PURPOSE OF THIS POLICY
Colorado State University utilizes a course-by-course transfer equivalency evaluation process for evaluating courses, but this traditional process has not worked well when applied to students transferring from Chinese institutions of higher education, because of differences in educational systems, course organization, and timing of course completion. Therefore, a new policy and process for evaluating course transfers between Chinese Partner Institutions and CSU is required.
APPLICATION OF THIS POLICY
This policy applies to students transferring course credits from an institution of higher education in China that is a formal Partner Institution to CSU.
There are three (3) areas that need to be addressed to make transfers to CSU after the completion of two years at a Partner University in China successful:
(1) The calculation of the overall credit toward graduation that CSU will transcript based on courses completed by students during two years of full-time study in China;
(2) Identifying the contribution of courses taken at Partner Institutions toward the completion of the first three (3) categories in CSU’s All University Core Curriculum (AUCC);
(3) Identifying the contribution of courses taken at Partner Institutions toward the completion of the requirements of different majors.
The intended effect of this Policy is therefore to create a new course transfer evaluation process that more accurately and fairly determines equivalencies for these transfer students and meets the needs of both CSU and the Partner Institution.
CSU’s traditional practice for evaluating transfer credits involves:
(1) Identifying specific course equivalents (courses that meet two criteria: they cover equivalent content and they earn comparable numbers of credit); and
(2) Building up from each course equivalent identified to evaluate:
- The student's overall standing in terms of the total credits earned toward the minimum required for graduation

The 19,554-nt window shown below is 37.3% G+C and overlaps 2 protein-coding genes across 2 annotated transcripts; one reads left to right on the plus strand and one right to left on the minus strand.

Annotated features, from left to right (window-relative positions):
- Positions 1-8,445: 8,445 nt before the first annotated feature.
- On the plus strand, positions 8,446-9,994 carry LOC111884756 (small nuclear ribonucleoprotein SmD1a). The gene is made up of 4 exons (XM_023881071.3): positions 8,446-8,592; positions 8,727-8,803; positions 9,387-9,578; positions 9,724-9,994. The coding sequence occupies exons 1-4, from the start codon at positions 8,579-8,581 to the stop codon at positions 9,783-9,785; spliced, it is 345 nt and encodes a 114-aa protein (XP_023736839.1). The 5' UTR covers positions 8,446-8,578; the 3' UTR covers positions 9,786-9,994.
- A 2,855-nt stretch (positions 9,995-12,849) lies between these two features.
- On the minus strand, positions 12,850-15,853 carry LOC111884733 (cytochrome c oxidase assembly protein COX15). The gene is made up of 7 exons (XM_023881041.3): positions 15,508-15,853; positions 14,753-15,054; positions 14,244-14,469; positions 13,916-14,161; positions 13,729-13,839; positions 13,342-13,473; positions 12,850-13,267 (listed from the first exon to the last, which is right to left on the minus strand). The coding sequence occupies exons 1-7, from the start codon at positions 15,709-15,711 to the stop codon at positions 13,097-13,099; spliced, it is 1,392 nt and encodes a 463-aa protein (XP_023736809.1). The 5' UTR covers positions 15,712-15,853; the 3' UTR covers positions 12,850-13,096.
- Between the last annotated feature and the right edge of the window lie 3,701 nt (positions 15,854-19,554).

- How many of the AUCC requirements have been completed in categories 1-3
- How many required courses in the major have been completed
Colorado State University has concluded that this traditional course-by-course transfer evaluation process does not work well when evaluating courses from Partner Institutions in China. There are two essential problems:
- Course credit equivalencies do not work well at the level of individual courses. Differences in the educational systems in China and the United States result in transfer conversion ratios that make it very unlikely that individual courses taken at partner institutions will be evaluated as equivalent in course credits to individual CSU courses.
- The course material is frequently organized differently. Consequently, comparable material is often distributed across different groups of courses. These differences make it difficult to use a course-by-course evaluation to identify the successful completion of prerequisite courses.
These problems are accentuated by the mid-summer conclusion of the second semester in China, which results in students often arriving at CSU before information on all 4 semesters can be received and evaluated for transfer credit and placement.
The solution CSU proposes to offer to its partner institutions in China follows:
(1) We will continue to use the “2+2” term for convenience, but what determines a student’s progress toward graduation is the number of credits earned, not the years of study. Therefore, our goal is to assure that students have completed at least 60 credits that can be used toward the 120 credit minimum for a baccalaureate degree at CSU.